TPC analyzed the major tax provisions in President Biden’s budget. Its analysis finds that Biden’s plan would raise average after-tax incomes for low-income households in 2024 and leave them effectively unchanged for middle-income households. The top 1 percent (those with at least roughly $1 million in income) would pay an average of $300,000 more than under current law, dropping their after-tax incomes by 14 percent. Those in the top 0.1 percent would pay almost $2 million more on average, a 20 percent reduction in after-tax incomes.
What’s in Treasury’s proposed budget? The budget presented to lawmakers this week by Treasury Secretary Janet Yellen requests $16.3 billion for discretionary spending in Treasury’s domestic programs. That reflects a $2.1 billion (15 percent) increase from last year’s enacted budget. The IRS budget request for fiscal year 2024 is $14.1 billion, $1.8 billion (about 15 percent) more than last year. Meanwhile, Yellen told lawmakers that she expects the plan for $80 billion in funding enacted in last year’s Inflation Reduction Act to be complete within weeks.
On Capitol Hill next week. On Tuesday, March 28, the House Ways & Means Committee will hear testimony from US Department of Health and Human Services Secretary Xavier Becerra on the department’s fiscal year 2024 budget request. On Wednesday, March 29, the House Budget Committee will hold a hearing on the fiscal state of the union. Also Wednesday, the Senate Finance Committee’s Subcommittee on Health Care will hold a hearing to examine the oral health crisis and related health disparities.
Missouri House approves state income tax rate cut. The Republican-controlled chamber advanced a bill that would reduce the state’s top income tax rate from 4.95 percent to 4.5 percent starting next year. It would also reduce the corporate income tax rate from 4 percent to 2 percent. The legislation would cost Missouri over $1 billion when fully implemented. The bill now goes to the Missouri Senate, which is considering its own legislation that would eliminate the corporate income tax.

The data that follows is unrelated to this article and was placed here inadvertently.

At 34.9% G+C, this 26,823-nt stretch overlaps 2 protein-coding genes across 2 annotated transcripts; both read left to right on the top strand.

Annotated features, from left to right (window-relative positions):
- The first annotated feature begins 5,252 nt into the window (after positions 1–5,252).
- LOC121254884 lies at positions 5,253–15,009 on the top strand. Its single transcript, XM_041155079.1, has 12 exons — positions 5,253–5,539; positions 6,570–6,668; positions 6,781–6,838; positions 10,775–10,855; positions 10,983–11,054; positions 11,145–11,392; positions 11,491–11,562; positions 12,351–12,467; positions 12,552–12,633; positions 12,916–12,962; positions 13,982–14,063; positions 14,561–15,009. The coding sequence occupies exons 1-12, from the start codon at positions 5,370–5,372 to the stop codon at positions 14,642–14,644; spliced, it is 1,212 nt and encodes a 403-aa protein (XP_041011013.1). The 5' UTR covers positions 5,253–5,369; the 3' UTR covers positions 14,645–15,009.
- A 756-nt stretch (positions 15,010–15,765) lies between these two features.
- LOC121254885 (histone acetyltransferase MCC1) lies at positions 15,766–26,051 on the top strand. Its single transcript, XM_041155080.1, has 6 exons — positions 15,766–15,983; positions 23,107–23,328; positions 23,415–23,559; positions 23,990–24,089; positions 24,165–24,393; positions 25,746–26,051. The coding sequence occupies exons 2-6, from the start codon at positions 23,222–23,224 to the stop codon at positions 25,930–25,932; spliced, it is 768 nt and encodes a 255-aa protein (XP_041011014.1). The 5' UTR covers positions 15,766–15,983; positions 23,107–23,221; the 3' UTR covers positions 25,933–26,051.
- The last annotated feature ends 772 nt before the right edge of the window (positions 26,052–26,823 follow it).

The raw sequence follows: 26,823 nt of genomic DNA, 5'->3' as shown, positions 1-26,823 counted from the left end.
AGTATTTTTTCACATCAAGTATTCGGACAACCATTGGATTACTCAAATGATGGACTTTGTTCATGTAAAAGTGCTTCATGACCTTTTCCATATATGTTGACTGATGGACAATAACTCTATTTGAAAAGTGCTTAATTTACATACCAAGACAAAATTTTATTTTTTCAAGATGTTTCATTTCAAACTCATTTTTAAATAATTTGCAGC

Canada to propose a clean-tech investment credit. Canadian Finance Minister Chrystia Freeland will present a budget proposal to parliament on Tuesday calling for a 30 percent investment tax credit to boost clean-tech manufacturing. The bill reportedly targets the electric vehicle (EV) supply chain. The credit will be available for future investments in the equipment used to extract and process minerals critical to EVs and to purchase equipment – including batteries – used in manufacturing EVs. The credit would also apply to equipment that produces nuclear energy fuels, solar panels or wind turbines.
For the latest tax news, subscribe to the Tax Policy Center’s Daily Deduction. Sign up here to have it delivered to your inbox weekdays at 8:00 am (Mondays only when Congress is in recess). We welcome tips on new research or other news. Email Renu Zaretsky at [email protected].